The headlines are always dominated by talk of job losses, but there are more serious implications for the future of retail and the attendant future of work.
It is clear that the convenience offered by Amazon and its ilk, combined with the rise of mobile as a way of reaching potential customers are starting to knock out well-known and otherwise well-established brands. In the UK, Argos, in particular, is thought to have done very well, in part because of its transition to an omni-channel approach that works well on mobile.
So if some are suffering while others are doing OK then what's at issue? A decline in sales puts pressure on cash to the point where a distressed business can't pay its way. That is very much the case with Toys 'R' Us, which is under Chapter 11 bankruptcy protection in the US and Canada following the run-up of over $5 bn in long-term debt. Toys 'R' Us was the subject of a $7.5 billion leveraged buyout by a consortium of KKR, Bain and Vornado more than a decade ago.
While current debt servicing should not have been a problem, the company hasn't made a profit in eight out of the last nine years. Toy sales have slumped, with November showing a 10% decline and this, in turn, has led the eponymous US toy store to announce the shuttering of a third of its large UK stores. Toys 'R' Us insists that it will continue to open smaller, new stores but that is by no means going to provide the cure the company needs in order to stabilize what is increasingly looking like a lost cause.
When furniture retailer Multiyork collapsed, I was surprised. I should not have been. According to reports, there are economic pressures across the whole of the 'big ticket' and related DIY markets as buyers hold back spending. One report says DFS, the sofa specialist saw a 22% decline in profit.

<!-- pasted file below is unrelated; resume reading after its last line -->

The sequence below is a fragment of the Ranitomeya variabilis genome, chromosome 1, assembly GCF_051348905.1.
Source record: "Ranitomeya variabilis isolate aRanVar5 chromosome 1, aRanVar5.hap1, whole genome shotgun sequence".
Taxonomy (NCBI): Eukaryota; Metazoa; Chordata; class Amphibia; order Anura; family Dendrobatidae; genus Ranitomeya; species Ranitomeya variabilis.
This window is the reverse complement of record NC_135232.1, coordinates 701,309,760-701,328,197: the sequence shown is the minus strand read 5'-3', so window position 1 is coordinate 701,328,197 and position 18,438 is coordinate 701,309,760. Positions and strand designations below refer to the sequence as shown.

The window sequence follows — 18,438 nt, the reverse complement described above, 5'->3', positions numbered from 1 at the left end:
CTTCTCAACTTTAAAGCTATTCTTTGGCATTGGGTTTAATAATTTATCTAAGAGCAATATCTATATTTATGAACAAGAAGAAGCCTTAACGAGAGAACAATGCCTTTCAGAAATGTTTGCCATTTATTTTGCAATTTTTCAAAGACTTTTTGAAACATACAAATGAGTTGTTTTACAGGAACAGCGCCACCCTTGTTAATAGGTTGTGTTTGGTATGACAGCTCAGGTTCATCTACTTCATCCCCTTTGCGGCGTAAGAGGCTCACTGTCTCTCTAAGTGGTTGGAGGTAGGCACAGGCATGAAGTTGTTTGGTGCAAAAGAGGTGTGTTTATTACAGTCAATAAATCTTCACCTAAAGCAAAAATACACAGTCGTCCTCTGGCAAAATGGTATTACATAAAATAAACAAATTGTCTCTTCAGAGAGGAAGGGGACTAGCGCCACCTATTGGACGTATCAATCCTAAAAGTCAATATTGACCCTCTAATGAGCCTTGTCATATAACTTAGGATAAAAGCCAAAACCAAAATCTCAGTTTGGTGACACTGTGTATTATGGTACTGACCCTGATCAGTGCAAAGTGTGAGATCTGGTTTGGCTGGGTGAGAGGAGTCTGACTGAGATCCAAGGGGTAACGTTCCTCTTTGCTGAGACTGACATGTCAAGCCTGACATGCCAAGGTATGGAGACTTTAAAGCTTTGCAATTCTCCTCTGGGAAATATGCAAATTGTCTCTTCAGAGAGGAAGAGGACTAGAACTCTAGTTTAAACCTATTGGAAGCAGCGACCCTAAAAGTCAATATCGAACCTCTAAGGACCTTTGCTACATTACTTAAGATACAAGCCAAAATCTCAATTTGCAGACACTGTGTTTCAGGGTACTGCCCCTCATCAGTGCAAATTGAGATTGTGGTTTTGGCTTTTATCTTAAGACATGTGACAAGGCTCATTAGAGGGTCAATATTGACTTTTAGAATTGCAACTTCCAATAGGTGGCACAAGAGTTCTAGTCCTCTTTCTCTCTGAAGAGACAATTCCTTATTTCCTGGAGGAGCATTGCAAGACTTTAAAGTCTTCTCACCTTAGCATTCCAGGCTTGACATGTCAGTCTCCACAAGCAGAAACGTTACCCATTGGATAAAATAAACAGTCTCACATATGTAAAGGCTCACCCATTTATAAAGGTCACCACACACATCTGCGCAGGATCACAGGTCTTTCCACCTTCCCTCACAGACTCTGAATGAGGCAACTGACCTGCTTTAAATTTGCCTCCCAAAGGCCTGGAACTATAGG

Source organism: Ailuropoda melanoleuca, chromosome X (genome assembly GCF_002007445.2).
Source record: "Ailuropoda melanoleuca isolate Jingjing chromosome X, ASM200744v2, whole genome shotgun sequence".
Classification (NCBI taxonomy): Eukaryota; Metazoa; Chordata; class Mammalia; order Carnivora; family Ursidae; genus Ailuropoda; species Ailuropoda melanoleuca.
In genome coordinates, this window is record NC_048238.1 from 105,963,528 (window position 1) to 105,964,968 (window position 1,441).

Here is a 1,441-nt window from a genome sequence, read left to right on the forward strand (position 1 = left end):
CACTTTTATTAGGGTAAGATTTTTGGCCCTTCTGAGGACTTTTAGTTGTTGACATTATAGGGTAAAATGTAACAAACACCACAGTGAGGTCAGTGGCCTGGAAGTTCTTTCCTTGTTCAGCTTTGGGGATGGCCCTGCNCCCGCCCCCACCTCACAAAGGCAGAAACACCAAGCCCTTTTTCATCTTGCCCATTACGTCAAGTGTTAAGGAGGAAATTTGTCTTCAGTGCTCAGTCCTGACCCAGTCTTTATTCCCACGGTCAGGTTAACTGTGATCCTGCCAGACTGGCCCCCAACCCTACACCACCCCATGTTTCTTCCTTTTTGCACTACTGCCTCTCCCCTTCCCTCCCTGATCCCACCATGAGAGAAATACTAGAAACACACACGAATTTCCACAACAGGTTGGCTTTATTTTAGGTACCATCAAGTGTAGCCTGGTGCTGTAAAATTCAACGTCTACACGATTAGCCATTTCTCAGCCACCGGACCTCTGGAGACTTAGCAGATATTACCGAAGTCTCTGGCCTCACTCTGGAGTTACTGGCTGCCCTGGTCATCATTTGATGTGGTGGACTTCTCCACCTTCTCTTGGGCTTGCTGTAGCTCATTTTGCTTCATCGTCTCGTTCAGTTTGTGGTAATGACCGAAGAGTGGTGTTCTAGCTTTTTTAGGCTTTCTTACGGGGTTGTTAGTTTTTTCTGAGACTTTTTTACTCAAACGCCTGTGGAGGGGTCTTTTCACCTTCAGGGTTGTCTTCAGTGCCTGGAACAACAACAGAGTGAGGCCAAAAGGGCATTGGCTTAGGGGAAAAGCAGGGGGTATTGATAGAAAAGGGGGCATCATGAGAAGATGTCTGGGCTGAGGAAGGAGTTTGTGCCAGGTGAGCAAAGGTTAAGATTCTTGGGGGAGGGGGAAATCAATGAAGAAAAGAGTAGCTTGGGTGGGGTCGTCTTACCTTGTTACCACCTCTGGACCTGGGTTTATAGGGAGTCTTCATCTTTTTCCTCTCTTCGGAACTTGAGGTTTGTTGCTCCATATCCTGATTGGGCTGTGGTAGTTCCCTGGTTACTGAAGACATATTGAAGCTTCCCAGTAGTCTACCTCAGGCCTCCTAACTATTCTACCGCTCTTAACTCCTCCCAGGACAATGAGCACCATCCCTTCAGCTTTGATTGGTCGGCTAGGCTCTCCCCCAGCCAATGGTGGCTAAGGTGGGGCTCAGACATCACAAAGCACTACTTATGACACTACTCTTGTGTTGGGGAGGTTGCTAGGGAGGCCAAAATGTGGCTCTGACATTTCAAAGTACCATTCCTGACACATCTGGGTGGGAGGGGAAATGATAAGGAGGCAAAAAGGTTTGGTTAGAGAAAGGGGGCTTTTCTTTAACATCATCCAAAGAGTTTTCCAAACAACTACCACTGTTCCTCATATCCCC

More generally, analysts see no end in sight for the 'big-ticket' malaise in the run-up to Christmas. It now looks like that trend is compounded by the 'Amazon effect.'
In the US, Wayfair, which has established itself as the largest pure-play retailer of household furniture and related goods took a hammering from investors last week who see Amazon's entry into the home furnishings market as an ominous sign. Investors have learned that Amazon's entry into a market is often associated with fallout among peers. But others caution:
Wayfair really is an antithesis of Amazon, which makes it largely protected from the apex predator of retail. Being the largest online-only furniture retailer in the country, Wayfair owns zero physical stores and only carries minimal inventory. The company has perfected the art of effectively undercutting traditional retailers by providing cheaper and faster shipping options, which customers seem to love — active customers jumped 38% during the last quarter to 10.3 million while average order size increased 2.5% to $250.
In the last year, I have seen a clear switch to online research and buying for all kinds of household goods. Companies like Wayfair introduce buyers to an expanded range of goods at prices to match any budget. The traditional bricks and mortar businesses struggle to compete.
The gyrations we see in retail are but the tip of the proverbial iceberg at a time when demand is continuing to sag while threats from relatively new entrants pose challenges for industries where the investments in infrastructure are difficult to flip over to digital.
While 2017 has been a year where advances in Artificial Intelligence are taken as a prime input to the general theme of automation, the instances where AI has had a significant impact are few and far between. But if McKinsey is correct, the few thousand people that have lost their jobs in retail in the last few weeks will pale into insignificance as jobs lost and in transition over the next few years mean large numbers of people will require reskilling.
The McKinsey Global Institute’s latest report, Jobs lost, jobs gained: Workforce transitions in a time of automation provides a mixed picture, hedging its bets across a wide range of possible outcomes. The difficulty for McKinsey, and pretty much everyone else who chooses to project impacts from multiple factors, is that no-one is sure whether the current wave of technological advances will provide different outcomes from those of the past. In the end, McKinsey favors a 'sit on the fence' position that what we see today as disruptive, will eventually, somehow, lead to a better position for everyone.
Maybe so, but try telling that to employees faced with the sudden store, warehouse and factory closure.